Whoa there, logging on awful fast now are we?

Occasionally, a customer will run into a problem that manifests itself only when Autologon is enabled. Here are some examples:

If we log on manually, everything works just fine. But if we log on using Autologon with the same userid and password, we get a networking error from our wireless network card. Is there a known problem with Autologon and wireless networking?

If we log on manually, everything works just fine. But if we log on using Autologon with the same userid and password, one of the programs in the Startup group raises an error because it can't create a remote desktop session.

The issue really isn't Autologon. The issue really is the manual logon. For you see, manually logging on takes time. If you really concentrate you can get it down to one or two seconds, but under more realistic circumstances, a manual logon will be significantly slower than an automatic one because it simply takes time to click and type and click. And those seconds are crucial.

That extra time, the delay introduced by the fact that human beings type a lot more slowly than a computer can, is enough to get those services you are relying fully initialized by the time you need them. Locating and connecting to a nearby wireless access point typically takes several seconds. If you use Autologon, the system will plow ahead with trying to contact the domain controller to validate your password, but the wireless networking card hasn't found the base station, and you get an error. (

Nitpickers should at this point stifle screams of cached credentials. I'm just giving an example. If you don't like this example, go find another one.) I don't know whether it will help or not, but you can try disabling Fast Logon and forcing the system to wait for the network to be fully initialized before allowing logon to occur.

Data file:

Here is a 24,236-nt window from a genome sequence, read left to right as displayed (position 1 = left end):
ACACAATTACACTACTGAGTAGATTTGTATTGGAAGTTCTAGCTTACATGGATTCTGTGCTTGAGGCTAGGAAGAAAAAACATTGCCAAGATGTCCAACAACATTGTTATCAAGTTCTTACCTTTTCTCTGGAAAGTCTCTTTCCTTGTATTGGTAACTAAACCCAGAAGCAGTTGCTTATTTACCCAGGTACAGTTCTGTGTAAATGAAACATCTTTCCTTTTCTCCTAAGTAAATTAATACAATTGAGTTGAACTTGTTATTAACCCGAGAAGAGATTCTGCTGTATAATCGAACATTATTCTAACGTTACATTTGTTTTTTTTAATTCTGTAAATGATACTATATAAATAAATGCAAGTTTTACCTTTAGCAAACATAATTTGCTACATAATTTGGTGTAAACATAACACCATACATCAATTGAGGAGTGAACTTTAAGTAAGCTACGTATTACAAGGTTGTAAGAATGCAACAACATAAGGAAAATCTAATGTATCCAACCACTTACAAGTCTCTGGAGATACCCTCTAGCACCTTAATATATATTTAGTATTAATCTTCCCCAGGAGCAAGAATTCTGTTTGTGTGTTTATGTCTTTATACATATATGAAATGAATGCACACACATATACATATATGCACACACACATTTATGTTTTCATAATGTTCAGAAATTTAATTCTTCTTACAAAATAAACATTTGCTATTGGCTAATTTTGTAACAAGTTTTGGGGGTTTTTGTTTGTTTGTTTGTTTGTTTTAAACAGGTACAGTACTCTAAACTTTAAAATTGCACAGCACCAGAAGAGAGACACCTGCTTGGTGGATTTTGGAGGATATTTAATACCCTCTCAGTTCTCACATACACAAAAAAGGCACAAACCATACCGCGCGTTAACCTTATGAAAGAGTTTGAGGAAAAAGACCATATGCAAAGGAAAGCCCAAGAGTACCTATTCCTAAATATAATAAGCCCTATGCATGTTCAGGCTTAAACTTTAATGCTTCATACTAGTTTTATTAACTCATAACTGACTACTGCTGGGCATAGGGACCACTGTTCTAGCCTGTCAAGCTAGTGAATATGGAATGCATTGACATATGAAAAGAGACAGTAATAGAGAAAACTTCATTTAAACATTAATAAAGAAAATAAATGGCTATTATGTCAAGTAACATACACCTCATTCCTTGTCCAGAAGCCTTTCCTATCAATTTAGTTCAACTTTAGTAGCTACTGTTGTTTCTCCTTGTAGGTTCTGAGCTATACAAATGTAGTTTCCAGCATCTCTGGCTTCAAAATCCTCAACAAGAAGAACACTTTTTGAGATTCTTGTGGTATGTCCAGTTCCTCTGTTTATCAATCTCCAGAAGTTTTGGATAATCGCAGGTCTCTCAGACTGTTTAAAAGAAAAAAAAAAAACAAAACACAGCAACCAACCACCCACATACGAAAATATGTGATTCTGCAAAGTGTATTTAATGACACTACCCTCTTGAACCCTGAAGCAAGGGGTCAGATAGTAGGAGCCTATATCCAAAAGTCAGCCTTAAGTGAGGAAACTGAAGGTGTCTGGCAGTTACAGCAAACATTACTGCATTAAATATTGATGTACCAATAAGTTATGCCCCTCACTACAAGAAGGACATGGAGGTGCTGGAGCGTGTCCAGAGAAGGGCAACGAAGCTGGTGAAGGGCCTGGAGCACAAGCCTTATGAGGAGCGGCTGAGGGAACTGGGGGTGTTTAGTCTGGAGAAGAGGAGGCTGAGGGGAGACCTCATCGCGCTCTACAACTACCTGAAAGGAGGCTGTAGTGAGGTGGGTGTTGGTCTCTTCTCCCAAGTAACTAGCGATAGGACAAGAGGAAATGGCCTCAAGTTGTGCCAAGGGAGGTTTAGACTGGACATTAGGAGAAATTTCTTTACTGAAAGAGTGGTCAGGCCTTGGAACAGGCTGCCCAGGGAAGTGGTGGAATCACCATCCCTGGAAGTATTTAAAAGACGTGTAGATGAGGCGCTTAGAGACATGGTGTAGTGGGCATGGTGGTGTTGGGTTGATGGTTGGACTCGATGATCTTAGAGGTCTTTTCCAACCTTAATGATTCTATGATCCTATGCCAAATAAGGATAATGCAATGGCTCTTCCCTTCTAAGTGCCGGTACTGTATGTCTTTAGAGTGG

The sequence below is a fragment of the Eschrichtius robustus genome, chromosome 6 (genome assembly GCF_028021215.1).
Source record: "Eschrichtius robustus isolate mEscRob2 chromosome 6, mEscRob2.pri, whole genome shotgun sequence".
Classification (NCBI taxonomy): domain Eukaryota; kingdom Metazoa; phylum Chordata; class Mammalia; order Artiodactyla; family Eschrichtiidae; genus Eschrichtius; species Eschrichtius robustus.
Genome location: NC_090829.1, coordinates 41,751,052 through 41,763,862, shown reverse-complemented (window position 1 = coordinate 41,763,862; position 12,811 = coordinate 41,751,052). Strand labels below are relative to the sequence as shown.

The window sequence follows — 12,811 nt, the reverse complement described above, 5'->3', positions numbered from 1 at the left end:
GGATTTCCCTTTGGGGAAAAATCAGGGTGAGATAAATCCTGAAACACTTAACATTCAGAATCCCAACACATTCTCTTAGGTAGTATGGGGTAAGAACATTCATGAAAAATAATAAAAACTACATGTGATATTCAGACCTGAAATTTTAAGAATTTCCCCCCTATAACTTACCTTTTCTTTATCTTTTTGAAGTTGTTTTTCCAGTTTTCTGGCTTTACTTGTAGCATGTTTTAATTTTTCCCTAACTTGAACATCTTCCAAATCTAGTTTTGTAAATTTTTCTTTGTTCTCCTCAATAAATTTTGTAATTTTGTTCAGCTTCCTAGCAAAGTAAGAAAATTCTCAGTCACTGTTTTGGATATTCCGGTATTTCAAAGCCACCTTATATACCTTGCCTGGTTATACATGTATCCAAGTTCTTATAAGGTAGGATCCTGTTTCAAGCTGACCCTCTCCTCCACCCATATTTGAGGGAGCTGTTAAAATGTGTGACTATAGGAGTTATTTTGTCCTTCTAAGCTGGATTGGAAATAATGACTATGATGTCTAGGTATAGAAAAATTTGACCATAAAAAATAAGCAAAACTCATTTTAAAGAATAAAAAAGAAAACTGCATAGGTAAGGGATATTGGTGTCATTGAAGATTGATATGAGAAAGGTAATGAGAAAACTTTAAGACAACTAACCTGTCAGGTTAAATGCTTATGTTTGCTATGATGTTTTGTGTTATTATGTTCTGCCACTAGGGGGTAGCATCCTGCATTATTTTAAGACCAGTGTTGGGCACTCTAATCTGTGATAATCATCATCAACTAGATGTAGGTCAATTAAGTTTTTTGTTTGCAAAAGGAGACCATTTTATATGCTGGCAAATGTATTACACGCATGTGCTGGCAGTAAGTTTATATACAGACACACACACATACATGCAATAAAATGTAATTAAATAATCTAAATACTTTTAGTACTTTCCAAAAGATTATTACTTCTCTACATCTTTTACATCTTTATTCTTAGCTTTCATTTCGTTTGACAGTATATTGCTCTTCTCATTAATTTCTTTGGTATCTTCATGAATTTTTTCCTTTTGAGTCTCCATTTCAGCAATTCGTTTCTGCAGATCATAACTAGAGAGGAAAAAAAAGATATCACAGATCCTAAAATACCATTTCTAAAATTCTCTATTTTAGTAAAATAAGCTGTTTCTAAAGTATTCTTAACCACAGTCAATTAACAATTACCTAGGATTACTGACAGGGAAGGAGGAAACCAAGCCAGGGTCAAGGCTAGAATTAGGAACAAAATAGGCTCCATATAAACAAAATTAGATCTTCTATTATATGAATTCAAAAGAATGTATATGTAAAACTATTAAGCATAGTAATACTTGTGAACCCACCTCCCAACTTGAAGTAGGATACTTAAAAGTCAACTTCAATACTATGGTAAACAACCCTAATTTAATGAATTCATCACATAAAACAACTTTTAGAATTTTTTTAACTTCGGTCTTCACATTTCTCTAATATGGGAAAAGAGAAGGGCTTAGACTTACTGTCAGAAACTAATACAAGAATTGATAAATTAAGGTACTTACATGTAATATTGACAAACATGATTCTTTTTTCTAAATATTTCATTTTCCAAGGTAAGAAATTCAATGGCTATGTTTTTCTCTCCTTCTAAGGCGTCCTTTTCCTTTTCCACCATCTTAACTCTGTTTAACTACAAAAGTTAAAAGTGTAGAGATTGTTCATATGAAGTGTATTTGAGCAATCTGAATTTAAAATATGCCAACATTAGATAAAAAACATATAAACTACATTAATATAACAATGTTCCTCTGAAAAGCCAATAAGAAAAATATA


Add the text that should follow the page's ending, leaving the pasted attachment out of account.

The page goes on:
In the second case, the problem is that the remote desktop service is not yet fully started by the time the program in the Startup group tries to use it. Under such conditions, you may want to query the status of the remote desktop service; if it reports a status of SERVICE_START_PENDING, then the service is starting up but is not yet ready. You need to wait wait until the service status is SERVICE_RUNNING before you can start using the remote desktop service.

Anyway, the point for today is that Autologon itself doesn't have problems. Rather, Autologon takes away the "seconds of rest" the computer normally experiences while it's waiting for a human being to log in, and sometimes it's those extra few seconds that you were inadvertently relying upon.

Comments (16)
  1. John says:

    Sadly, I never found the answer to why the limit was set at 128 days.

  2. someone else says:

    John, Raymond blogged about that almost a year ago! Is there anything this man doesn’t have an answer to?


  3. Gabe says:

    Of course, since the article Nick links to is about delaying boot, it doesn’t solve the problem.

  4. Cheong says:

    Perheps Microsoft could add another autologon registry settings that allows autologon to delay by certain seconds?

  5. Craig Matthews says:

    Or perhaps, by default, Windows shouldn’t allow someone to logon until it’s ready.

  6. Drak says:

    @Craig Matthews

    So Windows has to guess who is going to log on and what programs will be started (ie: remote desktop) and then wait for the services those programs need before any user at all can log on?

  7. Cheong says:

    @Drak: So after we introduced "Automatic (Delayed)" in Vista, we’d have yet another startup state setting "Automatic (Before logon)"?

  8. Ian says: